It takes two people to participate in emotional blackmail: the blackmailer and the unsuspecting recipient. The blackmailer uses F.O.G to disorient and manipulate. The unsuspecting recipient takes the emotional blackmail bait and buys into the fear, obligation and guilt. The F.O.G
acronym is the disguise that is used upon someone to get what the emotional blackmailer wants. “F” is for using fear to manipulate. “O” is for obligation, and “G” is for guilt.
Fear can be utilized to control someone’s behavior. The blackmailer may state that they will harm themselves if they are rejected or abandoned .Obligation is a clever trick where the blackmailer may try to get what they want by telling others: “after everything that I have done for you, how could you say no?” Guilt is the weapon utilized with the intent of hoping that the other person will feel guilty about their own decisions, and if the blackmailer is really successful, they may actually produce shame in the other person. The person then feels badly
and complies with that the blackmailer is trying to accomplish.
A blackmailer can be a friend, spouse, parent or co-worker. They are
expert manipulators. Yet, the emotional blackmailer’s repertoire is only effective if there is someone willing to oblige. When someone suspects that they are being emotionally blackmailed, it is crucial to have a boundary check. Ask yourself: “Are my boundaries being infringed on? Am I changing my boundaries to please the blackmailer?" If you
answer yes, then you know that you are a prime candidate for manipulation.Revisit the boundaries that you have for yourself, evaluate what has been infringed upon and reaffirm the importance of your boundaries. Once boundaries are intact, the blackmailer’s attack will no longer work.
Susan Forward’s book, Emotional Blackmail: When the People in Your Life Use Fear, Obligation and Guilt toManipulate You, discusses emotional blackmail in detail and provides various examples of emotional blackmail in relationships. If you feel like you are in a relationship with someone who uses F.O.G as a way to manipulate you,
seek out a therapist who has experience in this area and learn to establish healthy boundaries to protect yourself from the blackmailer’s intentional emotional manipulation.
Ingela Edwards, MS, LPC-Intern, NCC, therapist at McKinney Counseling and Recovery, specializes in helping individuals and couples heal from sex addiction, infidelity, intimacy anorexia, and intimacy deprivation. McKinneyCounseling & Recovery serves the McKinney, Plano, Allen, Frisco, Dallas and Sherman area.
“Your actions speak so loudly, I cannot hear what you say”- Source Unknown
Once trust has been broken in a relationship, it is very difficult to restore. It takes time and a consistent show of certain behaviors to rebuild trust. It is a process that has no quick fix. Trust can be broken in relationships due to infidelity, addictions or due to other lies and deception. Whatever the reason, once trust has been broken, the relationship is in a state of crisis.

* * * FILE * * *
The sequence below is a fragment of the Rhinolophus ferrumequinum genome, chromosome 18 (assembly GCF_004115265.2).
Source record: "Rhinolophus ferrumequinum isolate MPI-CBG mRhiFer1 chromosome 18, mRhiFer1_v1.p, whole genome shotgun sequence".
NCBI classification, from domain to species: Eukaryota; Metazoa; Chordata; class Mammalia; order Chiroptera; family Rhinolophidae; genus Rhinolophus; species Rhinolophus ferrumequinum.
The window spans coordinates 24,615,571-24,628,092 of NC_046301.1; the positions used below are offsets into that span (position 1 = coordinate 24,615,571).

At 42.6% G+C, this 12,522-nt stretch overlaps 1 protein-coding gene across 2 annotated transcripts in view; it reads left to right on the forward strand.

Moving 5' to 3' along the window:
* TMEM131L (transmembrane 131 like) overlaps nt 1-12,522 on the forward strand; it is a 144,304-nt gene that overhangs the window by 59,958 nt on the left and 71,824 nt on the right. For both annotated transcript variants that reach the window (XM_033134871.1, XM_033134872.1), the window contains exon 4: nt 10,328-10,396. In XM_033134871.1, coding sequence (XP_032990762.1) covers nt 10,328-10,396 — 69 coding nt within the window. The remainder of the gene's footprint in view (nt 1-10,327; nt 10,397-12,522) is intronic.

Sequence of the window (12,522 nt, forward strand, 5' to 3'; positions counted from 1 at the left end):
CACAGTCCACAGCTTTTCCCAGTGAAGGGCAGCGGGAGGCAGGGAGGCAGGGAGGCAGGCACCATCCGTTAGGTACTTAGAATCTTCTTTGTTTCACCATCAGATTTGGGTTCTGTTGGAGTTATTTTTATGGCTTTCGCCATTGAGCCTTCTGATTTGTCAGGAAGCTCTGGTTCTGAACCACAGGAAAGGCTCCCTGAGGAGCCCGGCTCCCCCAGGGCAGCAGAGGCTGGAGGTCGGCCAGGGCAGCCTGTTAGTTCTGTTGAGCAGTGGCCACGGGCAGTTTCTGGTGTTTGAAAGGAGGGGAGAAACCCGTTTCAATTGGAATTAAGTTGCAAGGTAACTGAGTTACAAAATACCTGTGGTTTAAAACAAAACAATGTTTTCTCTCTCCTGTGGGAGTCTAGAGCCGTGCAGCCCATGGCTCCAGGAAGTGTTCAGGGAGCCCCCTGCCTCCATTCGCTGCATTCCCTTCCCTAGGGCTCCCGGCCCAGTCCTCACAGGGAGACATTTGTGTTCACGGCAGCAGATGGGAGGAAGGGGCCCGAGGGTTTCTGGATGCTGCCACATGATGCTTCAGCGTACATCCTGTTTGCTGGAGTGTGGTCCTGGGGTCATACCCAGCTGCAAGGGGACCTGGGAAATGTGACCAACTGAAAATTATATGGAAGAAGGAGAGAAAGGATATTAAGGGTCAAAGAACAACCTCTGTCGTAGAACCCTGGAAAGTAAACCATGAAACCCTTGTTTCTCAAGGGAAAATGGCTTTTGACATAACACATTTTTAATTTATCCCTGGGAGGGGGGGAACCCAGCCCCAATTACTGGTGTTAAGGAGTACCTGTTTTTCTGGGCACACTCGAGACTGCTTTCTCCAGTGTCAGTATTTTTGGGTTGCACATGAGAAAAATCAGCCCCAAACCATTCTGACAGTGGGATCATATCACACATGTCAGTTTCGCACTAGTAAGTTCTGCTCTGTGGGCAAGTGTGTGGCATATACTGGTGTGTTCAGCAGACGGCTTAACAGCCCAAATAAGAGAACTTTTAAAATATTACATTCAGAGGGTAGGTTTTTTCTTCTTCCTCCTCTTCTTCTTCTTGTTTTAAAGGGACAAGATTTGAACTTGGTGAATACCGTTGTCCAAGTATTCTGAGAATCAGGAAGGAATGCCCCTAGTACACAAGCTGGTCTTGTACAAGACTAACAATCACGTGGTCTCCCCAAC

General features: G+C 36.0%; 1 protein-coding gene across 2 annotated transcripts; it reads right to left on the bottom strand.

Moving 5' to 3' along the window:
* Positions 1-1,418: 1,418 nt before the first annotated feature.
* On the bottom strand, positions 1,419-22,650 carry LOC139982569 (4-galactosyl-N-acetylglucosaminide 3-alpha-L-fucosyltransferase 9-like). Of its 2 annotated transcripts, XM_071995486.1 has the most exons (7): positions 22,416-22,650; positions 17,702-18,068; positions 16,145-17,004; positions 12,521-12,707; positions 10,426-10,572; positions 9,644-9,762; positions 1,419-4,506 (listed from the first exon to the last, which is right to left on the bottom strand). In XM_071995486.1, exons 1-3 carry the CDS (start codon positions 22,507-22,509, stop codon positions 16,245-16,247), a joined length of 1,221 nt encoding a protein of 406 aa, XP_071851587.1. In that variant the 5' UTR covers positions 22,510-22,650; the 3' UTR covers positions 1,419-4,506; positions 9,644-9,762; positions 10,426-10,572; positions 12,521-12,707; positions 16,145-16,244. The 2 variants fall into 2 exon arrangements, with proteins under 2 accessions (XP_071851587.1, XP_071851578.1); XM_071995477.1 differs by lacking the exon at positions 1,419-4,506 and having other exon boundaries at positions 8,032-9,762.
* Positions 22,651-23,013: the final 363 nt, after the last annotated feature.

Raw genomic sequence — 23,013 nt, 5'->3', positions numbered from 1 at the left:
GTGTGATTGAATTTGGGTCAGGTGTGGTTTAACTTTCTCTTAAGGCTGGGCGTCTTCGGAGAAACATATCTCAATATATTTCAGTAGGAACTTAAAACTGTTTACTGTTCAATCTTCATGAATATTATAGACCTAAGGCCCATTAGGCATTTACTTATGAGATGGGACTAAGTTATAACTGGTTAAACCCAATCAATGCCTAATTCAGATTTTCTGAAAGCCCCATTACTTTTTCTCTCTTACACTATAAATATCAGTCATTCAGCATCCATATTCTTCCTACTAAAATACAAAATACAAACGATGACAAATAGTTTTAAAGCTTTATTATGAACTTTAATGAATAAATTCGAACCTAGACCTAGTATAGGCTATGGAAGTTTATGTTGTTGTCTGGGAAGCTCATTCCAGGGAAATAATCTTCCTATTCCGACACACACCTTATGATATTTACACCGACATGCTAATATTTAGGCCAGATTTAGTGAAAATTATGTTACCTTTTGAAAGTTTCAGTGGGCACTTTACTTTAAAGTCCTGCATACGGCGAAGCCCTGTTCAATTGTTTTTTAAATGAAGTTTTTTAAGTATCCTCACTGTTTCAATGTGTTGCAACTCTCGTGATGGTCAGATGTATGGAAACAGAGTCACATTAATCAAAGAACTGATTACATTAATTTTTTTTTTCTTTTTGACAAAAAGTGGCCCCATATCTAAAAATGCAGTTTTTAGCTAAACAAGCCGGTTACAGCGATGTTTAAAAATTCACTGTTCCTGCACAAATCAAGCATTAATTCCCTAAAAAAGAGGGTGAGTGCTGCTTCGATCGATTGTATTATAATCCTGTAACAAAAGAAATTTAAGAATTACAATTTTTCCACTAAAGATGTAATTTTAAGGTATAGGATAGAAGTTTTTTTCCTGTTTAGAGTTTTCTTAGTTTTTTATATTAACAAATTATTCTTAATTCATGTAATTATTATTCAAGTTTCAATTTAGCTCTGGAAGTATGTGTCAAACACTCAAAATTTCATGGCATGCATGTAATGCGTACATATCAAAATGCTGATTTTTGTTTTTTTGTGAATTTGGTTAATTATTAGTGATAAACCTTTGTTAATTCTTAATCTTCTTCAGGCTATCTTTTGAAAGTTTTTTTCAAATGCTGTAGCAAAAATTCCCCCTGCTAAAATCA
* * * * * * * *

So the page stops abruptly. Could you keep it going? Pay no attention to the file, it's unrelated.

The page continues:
One aspect of rebuilding trust is to stop listening to the words spoken and watch for consistent behaviors over time. Listening and believing words spoken by a person who has been proven to be an unreliable source only creates additional anxiety and can be crazy making in itself. An addict often lies to protect the addiction, an unfaithful spouse lies to protect the secret relationship, and some people lie to avoid true intimacy in a relationship. Sometimes, there are so many lies told that it is impossible to sort out what is true and what is not.
Do not spend time engaged in head games. Attention should be paid to observable behaviors. If the unreliable person is actually in recovery, then the behaviors that back that up would be seeing them reading recovery materials, attending groups, participating in therapy and utilizing new coping skills. If the not so truthful person has engaged in infidelity, then the behaviors that may support an end to the illicit relationship could be complete transparency with phone and email accounts, the end to unexplained absences, and show of empathy and regret for the pain they have caused.
Broken trust produces pain, fear and anxiety. There is no quick fix to this issue. Often people will report that their intuition had been telling them all along what the truth is; however, often this was ignored in place of believing the words spoken by the deceiver. If finding out that a person has broken trust, believe behaviors, focus on your own well-being and allow time to provide all the answers that you need.
Ingela Edwards, MS, LPC-Intern, NCC, therapist at McKinney Counseling and Recovery, specializes in helping individuals and couples heal from sex addiction, infidelity, intimacy anorexia, and intimacy deprivation. McKinney Counseling & Recovery serves the McKinney, Plano, Allen, Frisco, Dallas and Sherman area.
Ingela Edwards, LPC, NCC, SRT, CCPS is an individual and marriage therapist